Tuberculosis again a growing concern: Santa Paula found to have high TB rate

May 24, 2000
Santa Paula News
In 1998, although Santa Paula had only five cases of tuberculosis, the same number as Simi Valley and Thousand Oaks, it was enough to make the city rank highest countywide for the number of cases per 100,000 residents. Based on those five cases, 17 cases out of 100,000 residents is the Santa Paula TB rate; during the same reporting period Oxnard - about five times larger than Santa Paula - had a 23 cases, a rate per 100,000 residents of only 15.A report released by the Ventura County Department of Public Health noted the rate of TB countywide during 1998 was 47 cases, an average of 7 cases per 100,000 people.Tuberculosis once ranked as the leading cause of death in the United States but by 1950 medical science was able to provide drugs to control it. Tuberculosis is cased by airborne bacterium, making it highly contagious.Drug users, diabetics, the elderly and people with HIV are at high risk of contracting TB because of weakened immune systems but anyone can catch it if exposed, say local health officials who are worried about the rising number of cases in Ventura County.It is possible that cases involving the elderly could be late blooming infections carried for years that are now appearing as the immune system weakens.Many people wonder how TB can be on the rise; skin testing for the disease is common and can catch the infection before it becomes the disease.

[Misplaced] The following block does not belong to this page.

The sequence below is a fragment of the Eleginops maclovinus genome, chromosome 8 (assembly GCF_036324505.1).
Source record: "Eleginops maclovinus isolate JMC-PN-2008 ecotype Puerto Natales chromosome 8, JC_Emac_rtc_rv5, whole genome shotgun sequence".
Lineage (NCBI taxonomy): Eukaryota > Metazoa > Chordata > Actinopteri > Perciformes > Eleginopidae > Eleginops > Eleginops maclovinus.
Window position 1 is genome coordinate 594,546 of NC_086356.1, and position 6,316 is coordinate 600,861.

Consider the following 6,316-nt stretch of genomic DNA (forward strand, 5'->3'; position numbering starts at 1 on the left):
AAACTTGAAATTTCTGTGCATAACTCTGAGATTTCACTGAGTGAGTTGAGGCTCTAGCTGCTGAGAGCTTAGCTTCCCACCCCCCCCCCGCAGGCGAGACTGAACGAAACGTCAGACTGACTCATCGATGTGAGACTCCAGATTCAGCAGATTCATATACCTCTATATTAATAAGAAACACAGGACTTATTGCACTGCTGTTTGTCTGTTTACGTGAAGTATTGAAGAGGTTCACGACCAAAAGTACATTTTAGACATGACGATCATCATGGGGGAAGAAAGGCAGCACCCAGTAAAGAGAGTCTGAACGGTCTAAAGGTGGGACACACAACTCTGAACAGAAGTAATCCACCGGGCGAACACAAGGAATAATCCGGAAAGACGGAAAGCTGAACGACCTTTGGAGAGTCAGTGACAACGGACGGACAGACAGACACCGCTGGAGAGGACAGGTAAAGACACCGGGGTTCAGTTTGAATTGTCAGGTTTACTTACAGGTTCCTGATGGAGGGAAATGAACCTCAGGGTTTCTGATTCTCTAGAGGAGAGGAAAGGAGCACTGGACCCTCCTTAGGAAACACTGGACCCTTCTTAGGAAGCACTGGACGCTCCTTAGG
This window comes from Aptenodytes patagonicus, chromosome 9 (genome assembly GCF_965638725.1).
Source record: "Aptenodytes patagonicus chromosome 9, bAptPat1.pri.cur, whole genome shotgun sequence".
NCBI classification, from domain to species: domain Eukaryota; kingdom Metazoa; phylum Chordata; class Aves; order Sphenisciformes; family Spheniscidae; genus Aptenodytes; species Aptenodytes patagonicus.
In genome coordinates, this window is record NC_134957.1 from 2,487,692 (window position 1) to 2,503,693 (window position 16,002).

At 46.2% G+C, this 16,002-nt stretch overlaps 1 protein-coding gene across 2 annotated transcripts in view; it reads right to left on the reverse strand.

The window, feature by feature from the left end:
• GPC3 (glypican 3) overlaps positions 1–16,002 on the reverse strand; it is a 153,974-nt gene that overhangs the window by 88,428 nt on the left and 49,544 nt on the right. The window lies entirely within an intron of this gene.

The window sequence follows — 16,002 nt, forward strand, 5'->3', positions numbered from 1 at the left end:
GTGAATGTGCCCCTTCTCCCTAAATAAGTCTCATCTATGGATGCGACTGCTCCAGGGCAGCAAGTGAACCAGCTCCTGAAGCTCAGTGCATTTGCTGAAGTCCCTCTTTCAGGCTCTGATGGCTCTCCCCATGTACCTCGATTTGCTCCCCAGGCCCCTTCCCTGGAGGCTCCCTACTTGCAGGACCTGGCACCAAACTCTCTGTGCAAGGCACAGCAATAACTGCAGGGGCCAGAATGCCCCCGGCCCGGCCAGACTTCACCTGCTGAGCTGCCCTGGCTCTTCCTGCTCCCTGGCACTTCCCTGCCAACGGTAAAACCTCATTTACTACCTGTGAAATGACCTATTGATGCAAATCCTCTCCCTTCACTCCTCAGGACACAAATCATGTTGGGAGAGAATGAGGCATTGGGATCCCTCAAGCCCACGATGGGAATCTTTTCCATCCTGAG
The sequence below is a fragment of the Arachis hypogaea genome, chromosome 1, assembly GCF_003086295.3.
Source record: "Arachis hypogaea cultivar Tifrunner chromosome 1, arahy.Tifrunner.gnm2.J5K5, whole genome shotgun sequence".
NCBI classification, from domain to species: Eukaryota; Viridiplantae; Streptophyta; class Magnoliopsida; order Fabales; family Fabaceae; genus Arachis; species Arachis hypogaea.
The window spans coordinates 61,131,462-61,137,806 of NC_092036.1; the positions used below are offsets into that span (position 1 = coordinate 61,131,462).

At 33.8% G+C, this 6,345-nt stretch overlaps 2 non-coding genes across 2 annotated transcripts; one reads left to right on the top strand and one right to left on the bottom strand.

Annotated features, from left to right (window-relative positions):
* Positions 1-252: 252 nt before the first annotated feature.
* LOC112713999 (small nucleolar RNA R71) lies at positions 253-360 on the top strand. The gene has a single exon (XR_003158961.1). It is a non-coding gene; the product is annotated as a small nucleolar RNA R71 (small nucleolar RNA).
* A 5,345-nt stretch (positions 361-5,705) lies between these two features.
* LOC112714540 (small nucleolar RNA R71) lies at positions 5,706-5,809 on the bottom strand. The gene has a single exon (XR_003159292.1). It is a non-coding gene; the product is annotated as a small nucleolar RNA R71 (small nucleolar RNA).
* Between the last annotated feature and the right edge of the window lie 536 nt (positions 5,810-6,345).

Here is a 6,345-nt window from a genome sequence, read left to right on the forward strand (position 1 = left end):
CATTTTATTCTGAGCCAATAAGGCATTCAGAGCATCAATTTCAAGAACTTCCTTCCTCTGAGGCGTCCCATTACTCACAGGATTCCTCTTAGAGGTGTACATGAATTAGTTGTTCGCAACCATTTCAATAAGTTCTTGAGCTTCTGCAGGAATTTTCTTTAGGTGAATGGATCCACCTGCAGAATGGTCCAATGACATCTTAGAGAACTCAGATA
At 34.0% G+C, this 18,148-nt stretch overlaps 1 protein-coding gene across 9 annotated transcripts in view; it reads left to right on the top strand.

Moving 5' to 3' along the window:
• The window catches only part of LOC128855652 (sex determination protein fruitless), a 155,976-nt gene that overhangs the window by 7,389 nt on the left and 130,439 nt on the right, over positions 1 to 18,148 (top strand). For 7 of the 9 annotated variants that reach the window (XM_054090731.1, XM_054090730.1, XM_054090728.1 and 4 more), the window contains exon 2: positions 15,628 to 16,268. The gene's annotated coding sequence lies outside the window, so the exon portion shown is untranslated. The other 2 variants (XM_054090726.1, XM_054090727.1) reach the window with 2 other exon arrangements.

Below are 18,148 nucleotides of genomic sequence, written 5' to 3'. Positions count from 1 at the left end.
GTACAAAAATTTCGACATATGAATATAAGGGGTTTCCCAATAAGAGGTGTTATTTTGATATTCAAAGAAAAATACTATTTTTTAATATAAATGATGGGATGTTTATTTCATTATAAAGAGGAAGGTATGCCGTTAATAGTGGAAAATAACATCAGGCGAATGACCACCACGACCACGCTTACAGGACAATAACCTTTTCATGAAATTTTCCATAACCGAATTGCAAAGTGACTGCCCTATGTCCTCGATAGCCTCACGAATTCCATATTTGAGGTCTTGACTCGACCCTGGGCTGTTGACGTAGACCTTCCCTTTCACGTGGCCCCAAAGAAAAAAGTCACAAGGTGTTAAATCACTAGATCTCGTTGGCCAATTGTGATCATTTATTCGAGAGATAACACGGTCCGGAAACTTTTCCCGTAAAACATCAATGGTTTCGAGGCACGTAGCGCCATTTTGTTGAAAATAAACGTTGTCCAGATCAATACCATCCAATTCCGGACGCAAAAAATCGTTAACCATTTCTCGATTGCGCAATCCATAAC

Local health officials are seeing more of the disease in immigrants from Mexico and the Filipinos; such a trend is reflected in the rates of the disease in Santa Paula and Oxnard, which have high Latino and immigrant populations.Tuberculosis infection is much different from the disease but still requires a strict regiment of medication that can last for months; those with active TB can infect 10 to 15 people a year and medical treatment can include up to 16 pills a day.Signs of TB include unexplained weight loss, fatigue and painful coughing.Tuberculosis might not be the killer disease it was generations it was but its out there and coming back. . .if you suspect you might have TB or know someone who might be infected with the disease, seek medical attention. It could save a life as well as prevent the spread of the disease.

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